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Cleveland Schools CEO "Grateful" For COVID Relief Funding For K-12 Schools

The new federal coronavirus relief bill awaiting President Trump’s signature includes $54 billion for K-12 schools nationwide. The amount is four times more than schools received through the CARES Act, passed in March, but far less than what Cleveland Metropolitan School District CEO Eric Gordon asked Congress for this summer.

In June, Gordon told the U.S House Education and Labor Committee that $200 billion was needed to help K-12 schools deal with the crushing economic impact of the pandemic.  Gordon testified as part of the national Council of the Great City Schools, a coalition of 61 superintendents from large urban districts around the country.

Though it's not close to what he said was needed, Gordon said he was "grateful" that Congress had passed the nearly 6000-page pandemic relief package overnight Monday, which he expects will be allocated over time.

“This recovery is not going to be immediate. And so it shouldn't also be a whole bunch of money doled out all at once, it should be patterned over time to make sure that school districts move through this pandemic and into the recovery,” Gordon said. 

Gordon said the $26 million in CARES Act funding CMSD received is “long gone” after paying for expenses including personal protective equipment and thousands of digital devices and internet hotspots to support remote learning.

“I understand there's some dollars for infrastructure and we still have this digital divide that has not been solved,” said Gordon. “So looking forward to seeing those dollars and dollars to continue the meal plans that we've been providing kids.  We’re providing far fewer meals, but we're still staffing all of our kitchens.”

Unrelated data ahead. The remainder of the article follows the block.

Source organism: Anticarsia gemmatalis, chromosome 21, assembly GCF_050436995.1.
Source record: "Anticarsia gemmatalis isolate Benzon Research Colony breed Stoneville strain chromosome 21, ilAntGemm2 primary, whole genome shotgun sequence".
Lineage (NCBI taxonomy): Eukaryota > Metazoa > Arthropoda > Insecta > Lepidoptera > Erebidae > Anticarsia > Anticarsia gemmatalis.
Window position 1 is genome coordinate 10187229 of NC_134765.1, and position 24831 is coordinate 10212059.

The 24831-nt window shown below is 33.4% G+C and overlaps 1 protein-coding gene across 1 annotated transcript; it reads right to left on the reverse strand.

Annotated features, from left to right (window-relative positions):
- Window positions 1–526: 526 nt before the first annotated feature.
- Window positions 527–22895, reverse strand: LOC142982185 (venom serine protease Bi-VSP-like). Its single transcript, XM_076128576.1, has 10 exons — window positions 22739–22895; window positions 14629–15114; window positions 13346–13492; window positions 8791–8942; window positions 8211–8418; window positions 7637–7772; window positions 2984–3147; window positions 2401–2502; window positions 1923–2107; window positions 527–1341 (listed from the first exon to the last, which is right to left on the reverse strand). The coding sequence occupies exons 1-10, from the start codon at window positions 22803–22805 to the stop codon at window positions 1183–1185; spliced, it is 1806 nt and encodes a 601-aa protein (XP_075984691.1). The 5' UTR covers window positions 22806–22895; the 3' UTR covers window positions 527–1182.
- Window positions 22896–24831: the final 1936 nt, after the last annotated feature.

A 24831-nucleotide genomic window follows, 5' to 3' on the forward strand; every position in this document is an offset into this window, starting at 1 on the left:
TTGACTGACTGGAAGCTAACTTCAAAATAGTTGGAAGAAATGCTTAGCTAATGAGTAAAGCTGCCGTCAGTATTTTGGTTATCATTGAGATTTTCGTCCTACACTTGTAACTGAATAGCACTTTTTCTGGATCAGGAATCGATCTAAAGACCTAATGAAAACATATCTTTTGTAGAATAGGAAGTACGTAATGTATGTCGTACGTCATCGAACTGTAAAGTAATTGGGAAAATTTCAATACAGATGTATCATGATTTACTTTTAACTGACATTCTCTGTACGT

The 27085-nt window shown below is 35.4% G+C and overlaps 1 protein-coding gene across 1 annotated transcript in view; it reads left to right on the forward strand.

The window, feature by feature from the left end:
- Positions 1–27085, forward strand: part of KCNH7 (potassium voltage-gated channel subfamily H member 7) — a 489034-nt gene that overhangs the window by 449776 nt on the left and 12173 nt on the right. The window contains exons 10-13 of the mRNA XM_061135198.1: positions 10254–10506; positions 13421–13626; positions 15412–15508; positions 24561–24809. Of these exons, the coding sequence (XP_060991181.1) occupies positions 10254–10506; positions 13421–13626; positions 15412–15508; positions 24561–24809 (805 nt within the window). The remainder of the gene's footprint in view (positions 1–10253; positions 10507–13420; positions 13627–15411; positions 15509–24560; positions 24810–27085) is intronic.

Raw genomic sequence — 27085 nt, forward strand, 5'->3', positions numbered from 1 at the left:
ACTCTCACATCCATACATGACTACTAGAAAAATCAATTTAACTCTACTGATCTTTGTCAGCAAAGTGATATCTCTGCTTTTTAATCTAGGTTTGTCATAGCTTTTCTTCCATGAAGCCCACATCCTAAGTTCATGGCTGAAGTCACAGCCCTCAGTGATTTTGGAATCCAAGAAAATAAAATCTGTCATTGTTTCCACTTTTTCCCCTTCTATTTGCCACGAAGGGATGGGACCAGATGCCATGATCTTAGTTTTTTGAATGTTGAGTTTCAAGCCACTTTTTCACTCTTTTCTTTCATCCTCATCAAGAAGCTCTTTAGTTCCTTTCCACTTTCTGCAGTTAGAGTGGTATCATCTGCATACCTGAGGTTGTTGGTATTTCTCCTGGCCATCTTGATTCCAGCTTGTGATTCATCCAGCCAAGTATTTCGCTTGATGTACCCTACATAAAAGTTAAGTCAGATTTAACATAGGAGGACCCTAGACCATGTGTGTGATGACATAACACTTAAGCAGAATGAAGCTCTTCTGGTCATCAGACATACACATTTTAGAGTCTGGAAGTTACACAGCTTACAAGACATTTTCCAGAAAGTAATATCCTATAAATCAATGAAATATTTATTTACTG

Shifting to hybrid learning and getting students back into the classroom will require additional funding, Gordon said, because the district will need additional staff.

“We know some kids aren't coming back to school even when we open the doors, so we’ll need teachers teaching those remote students,” said Gordon, “while there are going to be other kids where we're going to have to have teacher teams, for example, and we may need some substitutes to support that.”

Beyond a return to the physical classroom, the big concern for Gordon is helping CMSD students recover from educational loss during the pandemic.

“We lost time for learning. And so the way you recover that is you add time to thinking about weekend opportunities, summer opportunities, evening opportunities, and all of the same people have to do that work,” said Gordon. “So that means overtime for all of our educators, including the people that keep buildings open, cook food, clean, all of those things. So there's a lot to invest in and it's coming fast.”

 

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